Mumbai: For the second consecutive time, Reserve Bank Governor D. Subbarao left the key interest rate unchanged to fight inflation, and lowered the growth projection for the current fiscal to 6.5 per cent.
However, as a liquidity inducing-measure, the Governor brought down the Statutory Liquidity Ratio (SLR) — the amount of deposits banks park in government bonds — by 1 per cent to 23 per cent, effective August 11, 2012.
The key lending (repo) rate, at which banks borrow from RBI, has been retained at 8 per cent despite demands from the industry to cut interest rates to spur economic growth.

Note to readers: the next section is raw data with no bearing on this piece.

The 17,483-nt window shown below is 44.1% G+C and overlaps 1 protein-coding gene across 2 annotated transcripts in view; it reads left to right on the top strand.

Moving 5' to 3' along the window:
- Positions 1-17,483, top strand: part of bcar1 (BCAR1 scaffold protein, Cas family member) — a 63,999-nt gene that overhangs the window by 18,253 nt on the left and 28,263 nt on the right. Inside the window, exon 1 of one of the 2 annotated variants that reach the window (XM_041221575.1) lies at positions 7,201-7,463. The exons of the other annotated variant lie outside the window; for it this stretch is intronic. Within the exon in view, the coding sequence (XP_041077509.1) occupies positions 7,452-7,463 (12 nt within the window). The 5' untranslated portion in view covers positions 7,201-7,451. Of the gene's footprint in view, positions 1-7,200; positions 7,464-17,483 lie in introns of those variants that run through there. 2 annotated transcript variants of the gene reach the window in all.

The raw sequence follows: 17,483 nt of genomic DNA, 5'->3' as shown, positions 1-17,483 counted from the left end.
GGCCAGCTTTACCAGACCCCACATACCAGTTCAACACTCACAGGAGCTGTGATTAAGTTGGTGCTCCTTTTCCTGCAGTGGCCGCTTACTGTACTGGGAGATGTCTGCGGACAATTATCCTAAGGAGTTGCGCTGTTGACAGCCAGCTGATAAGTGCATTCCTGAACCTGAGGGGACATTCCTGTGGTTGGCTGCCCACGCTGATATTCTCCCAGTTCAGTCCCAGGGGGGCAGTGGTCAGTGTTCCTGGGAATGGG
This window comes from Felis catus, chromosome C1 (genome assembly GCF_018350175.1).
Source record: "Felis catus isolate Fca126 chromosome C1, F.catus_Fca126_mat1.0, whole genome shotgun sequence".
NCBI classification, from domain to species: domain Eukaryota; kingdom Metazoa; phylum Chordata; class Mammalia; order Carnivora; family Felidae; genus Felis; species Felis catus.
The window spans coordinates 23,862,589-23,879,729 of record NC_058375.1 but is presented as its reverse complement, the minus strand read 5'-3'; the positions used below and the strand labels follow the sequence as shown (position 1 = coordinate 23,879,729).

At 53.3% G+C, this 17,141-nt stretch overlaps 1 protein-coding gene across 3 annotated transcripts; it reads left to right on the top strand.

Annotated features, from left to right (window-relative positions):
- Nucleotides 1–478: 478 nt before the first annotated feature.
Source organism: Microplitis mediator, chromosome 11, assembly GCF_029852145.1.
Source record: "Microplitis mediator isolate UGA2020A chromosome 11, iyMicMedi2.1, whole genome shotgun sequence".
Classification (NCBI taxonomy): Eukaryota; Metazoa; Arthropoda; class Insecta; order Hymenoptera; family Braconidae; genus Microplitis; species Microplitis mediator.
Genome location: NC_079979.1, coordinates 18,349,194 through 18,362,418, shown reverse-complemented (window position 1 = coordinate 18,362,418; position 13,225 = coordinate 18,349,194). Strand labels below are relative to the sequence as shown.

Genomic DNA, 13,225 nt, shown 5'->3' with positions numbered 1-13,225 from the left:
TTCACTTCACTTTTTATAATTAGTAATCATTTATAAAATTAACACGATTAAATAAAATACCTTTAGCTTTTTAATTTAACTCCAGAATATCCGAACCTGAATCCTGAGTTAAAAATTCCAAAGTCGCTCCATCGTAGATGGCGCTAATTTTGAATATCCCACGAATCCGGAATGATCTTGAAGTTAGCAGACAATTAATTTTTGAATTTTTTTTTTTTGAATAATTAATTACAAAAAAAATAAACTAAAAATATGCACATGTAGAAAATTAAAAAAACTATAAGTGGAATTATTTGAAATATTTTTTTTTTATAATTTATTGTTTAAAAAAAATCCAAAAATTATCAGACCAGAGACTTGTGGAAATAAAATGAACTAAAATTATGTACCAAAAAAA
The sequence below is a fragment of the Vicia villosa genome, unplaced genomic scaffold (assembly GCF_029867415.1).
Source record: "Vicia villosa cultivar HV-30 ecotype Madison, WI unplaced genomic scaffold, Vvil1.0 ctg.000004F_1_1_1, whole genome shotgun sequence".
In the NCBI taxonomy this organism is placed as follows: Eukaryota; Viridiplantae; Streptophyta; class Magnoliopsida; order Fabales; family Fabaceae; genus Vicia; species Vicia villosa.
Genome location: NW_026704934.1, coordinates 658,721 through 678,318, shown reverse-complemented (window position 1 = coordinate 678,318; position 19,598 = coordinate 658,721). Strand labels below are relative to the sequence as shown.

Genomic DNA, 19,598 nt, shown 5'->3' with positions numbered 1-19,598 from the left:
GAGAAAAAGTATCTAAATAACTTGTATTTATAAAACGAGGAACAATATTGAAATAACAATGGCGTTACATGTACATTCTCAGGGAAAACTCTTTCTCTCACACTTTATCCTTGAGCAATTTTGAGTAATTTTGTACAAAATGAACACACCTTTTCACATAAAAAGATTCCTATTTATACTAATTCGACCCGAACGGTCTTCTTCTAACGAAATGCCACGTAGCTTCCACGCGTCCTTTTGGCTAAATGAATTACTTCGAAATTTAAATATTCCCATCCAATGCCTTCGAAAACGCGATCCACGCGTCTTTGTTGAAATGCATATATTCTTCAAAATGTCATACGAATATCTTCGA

The Cash Reserve Ratio (CRR) — the amount of deposits banks keep with RBI in cash — has also been retained at 4.75 per cent.
“The primary focus of monetary policy remains inflation control in order to secure a sustainable growth path over the medium-term…lowering policy rates (now) will only aggravate inflationary impulses without necessarily stimulating growth,” Subbarao said in the first quarter monetary policy review.
Its move to lower the SLR may not be effective as banks’ average SLR holdings is already around 30 per cent.
RBI cut the GDP growth forecast to 6.5 per cent from the earlier projection of 7.3 per cent in view of the ongoing global economic slowdown.
Taking note of the deficient monsoon rains and subdued prices of petroleum products, it raised its fiscal-end inflation projection to 7 per cent, from 6.5 per cent earlier.
Stocks markets reacted negatively to the policy and the BSE 30-stock index, Sensex, fell over 71 points after it had trading 55 points up in the morning trade.